My journey to the American University of Sharjah (AUS) was a complicated one.
During the semester before studying abroad, I took a choir class with a professor who previously taught at AUS and worked with a choir he created in the UAE. I made friends in that exchange, over Skype, who studied at AUS, and who ultimately convinced me to come here.
There have been many challenges to living in the UAE and studying at AUS, but they have also led to what I consider to be incredible benefits and personal growth. For me, the number one challenge is food preparation issues. Although the dorms aren’t the best part about AUS, our rooms do at least have hot plates, and the lack of certain snack brands has caused my diet to become healthier.
As an international student, I have found that classes are much more demanding compared with classes in my home university. I feel as though they have substantially increased my abilities as a student in terms of efficiency and knowledge.
More experiences of international students
The international experience at the London School of Economics
My experience as an international student at the University of Luxembourg
International perspective: a Canadian in Ireland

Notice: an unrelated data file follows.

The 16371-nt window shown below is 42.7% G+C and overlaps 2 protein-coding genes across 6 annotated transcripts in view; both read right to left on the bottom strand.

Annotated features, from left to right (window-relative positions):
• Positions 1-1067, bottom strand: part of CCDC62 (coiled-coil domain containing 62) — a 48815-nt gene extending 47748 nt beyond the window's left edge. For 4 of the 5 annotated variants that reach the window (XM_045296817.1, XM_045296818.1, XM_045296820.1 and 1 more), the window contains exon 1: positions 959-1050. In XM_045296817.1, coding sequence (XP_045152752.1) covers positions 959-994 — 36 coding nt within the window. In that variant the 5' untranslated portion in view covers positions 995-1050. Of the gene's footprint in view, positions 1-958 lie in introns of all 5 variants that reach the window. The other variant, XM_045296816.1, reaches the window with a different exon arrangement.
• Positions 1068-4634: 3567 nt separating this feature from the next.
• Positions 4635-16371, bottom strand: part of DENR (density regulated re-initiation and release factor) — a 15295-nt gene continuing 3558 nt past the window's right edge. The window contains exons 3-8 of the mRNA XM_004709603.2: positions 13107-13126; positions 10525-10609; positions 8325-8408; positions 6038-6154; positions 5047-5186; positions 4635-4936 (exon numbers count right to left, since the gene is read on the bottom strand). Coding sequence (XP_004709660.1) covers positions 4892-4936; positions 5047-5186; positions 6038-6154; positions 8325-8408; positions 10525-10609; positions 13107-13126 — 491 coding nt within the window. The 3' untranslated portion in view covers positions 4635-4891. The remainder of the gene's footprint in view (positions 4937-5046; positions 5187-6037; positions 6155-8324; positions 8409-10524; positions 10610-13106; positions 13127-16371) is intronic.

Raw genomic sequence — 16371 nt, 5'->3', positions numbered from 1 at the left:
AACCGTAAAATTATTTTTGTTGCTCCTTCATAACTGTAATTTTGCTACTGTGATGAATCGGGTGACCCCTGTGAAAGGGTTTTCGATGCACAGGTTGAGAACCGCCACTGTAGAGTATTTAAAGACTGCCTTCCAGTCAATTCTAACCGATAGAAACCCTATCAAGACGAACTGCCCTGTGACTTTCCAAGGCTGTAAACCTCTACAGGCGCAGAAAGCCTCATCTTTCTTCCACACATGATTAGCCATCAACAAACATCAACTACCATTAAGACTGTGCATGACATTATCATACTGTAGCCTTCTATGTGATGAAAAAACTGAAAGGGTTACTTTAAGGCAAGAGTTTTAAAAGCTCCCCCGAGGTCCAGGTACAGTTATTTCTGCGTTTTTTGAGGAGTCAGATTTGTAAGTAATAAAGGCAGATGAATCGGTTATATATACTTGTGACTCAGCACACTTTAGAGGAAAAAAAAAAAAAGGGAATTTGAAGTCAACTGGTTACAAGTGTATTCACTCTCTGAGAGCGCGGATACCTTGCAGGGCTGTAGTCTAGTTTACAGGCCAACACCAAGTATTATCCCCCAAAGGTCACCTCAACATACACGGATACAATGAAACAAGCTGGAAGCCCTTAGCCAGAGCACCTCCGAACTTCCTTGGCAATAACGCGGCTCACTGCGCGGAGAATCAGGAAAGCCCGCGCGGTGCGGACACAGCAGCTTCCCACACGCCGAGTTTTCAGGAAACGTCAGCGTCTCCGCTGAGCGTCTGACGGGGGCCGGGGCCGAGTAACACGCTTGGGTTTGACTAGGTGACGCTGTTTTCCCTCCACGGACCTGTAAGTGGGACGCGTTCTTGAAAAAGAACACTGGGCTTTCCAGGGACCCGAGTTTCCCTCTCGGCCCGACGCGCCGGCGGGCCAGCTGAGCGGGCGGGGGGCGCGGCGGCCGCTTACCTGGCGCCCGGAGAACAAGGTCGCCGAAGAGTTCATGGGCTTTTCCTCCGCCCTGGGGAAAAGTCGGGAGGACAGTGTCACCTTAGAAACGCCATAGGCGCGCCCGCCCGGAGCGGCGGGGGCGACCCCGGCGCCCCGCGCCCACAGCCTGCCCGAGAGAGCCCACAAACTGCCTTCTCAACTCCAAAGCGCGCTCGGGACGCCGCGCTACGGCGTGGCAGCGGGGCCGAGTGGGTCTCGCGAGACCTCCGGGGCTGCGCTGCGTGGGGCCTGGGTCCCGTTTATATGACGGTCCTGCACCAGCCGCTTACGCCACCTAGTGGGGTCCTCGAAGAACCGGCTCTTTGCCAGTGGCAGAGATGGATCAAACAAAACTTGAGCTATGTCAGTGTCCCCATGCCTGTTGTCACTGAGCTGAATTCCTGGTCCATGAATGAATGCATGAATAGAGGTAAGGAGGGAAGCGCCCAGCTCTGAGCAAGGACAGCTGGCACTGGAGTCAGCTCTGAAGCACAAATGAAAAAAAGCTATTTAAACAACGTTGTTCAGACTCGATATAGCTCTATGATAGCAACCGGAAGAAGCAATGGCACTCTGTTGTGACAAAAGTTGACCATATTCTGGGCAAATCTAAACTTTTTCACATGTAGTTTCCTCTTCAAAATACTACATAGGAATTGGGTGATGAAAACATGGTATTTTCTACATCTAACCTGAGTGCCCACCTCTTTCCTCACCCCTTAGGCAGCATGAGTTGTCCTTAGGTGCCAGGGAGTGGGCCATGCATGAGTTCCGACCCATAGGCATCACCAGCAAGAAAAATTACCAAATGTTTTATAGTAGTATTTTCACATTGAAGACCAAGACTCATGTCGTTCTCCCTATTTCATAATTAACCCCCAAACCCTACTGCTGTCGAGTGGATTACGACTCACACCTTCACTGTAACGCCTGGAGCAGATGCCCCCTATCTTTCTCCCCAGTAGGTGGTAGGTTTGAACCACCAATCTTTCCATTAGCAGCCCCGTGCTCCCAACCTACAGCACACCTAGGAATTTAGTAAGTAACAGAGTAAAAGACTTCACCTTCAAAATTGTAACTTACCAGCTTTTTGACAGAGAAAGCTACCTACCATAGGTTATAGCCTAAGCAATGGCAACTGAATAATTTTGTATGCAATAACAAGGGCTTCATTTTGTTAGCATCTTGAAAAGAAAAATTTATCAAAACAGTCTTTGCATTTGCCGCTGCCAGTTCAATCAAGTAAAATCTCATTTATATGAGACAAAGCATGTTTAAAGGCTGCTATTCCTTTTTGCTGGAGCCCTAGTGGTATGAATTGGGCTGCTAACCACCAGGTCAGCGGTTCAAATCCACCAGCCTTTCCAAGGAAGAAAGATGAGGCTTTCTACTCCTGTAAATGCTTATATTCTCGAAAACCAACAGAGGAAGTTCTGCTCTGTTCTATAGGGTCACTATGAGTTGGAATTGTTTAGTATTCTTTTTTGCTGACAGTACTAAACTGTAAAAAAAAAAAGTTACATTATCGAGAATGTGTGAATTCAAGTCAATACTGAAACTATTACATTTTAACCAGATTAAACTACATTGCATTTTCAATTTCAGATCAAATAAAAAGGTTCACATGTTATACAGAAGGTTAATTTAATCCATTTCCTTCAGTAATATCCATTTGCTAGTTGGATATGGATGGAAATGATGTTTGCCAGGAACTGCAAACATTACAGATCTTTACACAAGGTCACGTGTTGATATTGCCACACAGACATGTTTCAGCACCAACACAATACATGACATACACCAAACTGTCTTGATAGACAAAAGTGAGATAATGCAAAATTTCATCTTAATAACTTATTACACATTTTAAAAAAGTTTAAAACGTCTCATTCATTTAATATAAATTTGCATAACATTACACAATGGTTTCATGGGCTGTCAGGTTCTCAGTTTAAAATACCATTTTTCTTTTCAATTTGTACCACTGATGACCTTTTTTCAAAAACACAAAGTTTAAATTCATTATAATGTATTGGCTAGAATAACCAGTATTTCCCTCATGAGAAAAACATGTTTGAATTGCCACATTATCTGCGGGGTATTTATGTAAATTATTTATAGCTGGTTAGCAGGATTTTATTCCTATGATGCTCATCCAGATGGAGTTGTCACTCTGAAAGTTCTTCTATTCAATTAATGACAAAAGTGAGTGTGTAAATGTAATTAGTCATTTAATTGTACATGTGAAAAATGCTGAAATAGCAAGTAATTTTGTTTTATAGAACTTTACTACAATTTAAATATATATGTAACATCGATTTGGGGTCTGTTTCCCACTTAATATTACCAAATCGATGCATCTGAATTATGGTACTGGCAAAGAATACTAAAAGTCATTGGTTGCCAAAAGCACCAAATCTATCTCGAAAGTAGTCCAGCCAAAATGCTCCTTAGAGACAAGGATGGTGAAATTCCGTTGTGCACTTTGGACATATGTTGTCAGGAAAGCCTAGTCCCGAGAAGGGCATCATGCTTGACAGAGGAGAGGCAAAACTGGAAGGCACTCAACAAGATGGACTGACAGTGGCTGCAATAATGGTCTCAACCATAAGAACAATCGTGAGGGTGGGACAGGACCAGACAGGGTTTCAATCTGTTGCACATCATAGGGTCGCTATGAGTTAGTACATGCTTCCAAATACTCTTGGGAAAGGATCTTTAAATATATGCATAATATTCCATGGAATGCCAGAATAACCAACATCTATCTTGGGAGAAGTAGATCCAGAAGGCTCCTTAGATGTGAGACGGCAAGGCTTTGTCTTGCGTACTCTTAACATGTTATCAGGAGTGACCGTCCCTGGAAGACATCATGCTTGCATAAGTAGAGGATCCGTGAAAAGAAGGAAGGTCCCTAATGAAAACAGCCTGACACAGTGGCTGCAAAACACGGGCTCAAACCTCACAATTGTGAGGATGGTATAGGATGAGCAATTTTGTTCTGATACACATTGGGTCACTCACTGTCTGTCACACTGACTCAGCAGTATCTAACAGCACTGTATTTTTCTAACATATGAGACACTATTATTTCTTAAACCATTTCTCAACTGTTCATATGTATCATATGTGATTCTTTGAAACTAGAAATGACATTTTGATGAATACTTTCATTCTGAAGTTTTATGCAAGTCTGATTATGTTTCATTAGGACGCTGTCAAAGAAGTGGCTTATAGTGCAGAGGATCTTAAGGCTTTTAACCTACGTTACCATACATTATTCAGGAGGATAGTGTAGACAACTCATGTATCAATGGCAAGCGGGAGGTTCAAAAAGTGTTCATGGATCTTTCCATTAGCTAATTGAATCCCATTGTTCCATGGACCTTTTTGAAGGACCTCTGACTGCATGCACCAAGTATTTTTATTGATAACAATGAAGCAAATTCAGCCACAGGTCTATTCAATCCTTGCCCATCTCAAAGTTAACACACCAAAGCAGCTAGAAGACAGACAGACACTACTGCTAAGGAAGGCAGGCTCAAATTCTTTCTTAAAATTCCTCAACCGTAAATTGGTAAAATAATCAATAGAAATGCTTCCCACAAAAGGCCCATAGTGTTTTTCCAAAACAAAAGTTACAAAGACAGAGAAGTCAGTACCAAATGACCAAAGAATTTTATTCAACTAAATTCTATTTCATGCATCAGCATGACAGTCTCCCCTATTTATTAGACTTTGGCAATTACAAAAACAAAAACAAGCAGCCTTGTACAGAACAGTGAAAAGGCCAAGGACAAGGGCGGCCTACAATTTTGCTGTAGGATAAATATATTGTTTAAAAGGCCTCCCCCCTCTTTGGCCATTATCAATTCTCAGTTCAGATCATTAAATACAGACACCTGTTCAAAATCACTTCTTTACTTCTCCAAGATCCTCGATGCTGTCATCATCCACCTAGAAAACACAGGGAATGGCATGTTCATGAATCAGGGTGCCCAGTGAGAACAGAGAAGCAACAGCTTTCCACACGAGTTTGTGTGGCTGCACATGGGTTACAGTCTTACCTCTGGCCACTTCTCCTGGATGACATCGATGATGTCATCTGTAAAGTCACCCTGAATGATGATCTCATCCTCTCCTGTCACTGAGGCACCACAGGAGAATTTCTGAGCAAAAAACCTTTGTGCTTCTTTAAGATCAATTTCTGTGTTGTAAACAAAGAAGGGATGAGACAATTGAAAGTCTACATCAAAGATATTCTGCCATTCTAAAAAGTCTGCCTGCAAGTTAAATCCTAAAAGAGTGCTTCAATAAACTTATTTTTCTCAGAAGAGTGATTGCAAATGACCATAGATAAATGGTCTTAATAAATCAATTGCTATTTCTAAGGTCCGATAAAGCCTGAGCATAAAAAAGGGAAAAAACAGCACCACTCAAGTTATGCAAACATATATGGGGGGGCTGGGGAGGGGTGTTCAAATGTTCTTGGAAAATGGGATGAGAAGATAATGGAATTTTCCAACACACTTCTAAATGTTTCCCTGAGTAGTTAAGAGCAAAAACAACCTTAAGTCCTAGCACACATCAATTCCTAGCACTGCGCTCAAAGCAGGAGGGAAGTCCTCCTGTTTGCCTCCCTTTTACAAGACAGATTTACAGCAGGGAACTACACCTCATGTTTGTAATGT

International perspective: a Filipino student in Hungary
There are also significant language barriers, even within AUS. I am part of the Palestinian Cultural Club and performed Palestinian dabke (a traditional dance) during Global Day. Practice was a struggle, not just because of the strenuousness of the dance but because the group leaders never spoke in English. Sometimes this led to frustrations but my understanding of Arabic increased substantially, as well as my ability to communicate through body language.
I also had the privilege of being the president of the UN High Commissioner for Refugees in the 10th annual AUS Model United Nations. This role required a lot of leadership and several months of training and research as we (the moderators) were expected to chair debates between delegates (other students). There would be more than 40 students in each committee. It is my dream to work for the UN, and this opportunity gave me the chance to experience it firsthand.
Finally, a key benefit that many international students at AUS enjoy is the UAE’s central location. Most of us have been able to travel to other countries surrounding the UAE and even to South Asia and Europe because of cheaper tickets. I have visited France, Germany, Turkey and Egypt during the breaks.
Although there have been many ups and downs during my experience at AUS, and in the UAE in general, I have no regrets about coming here and will miss it when I return to the US. I honestly consider the UAE to be my home now.
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The American University of Sharjah has the highest proportion of international students, according to a THE analysis. Rainie Grant, a US student at the UAE institution, explains what it is like to study there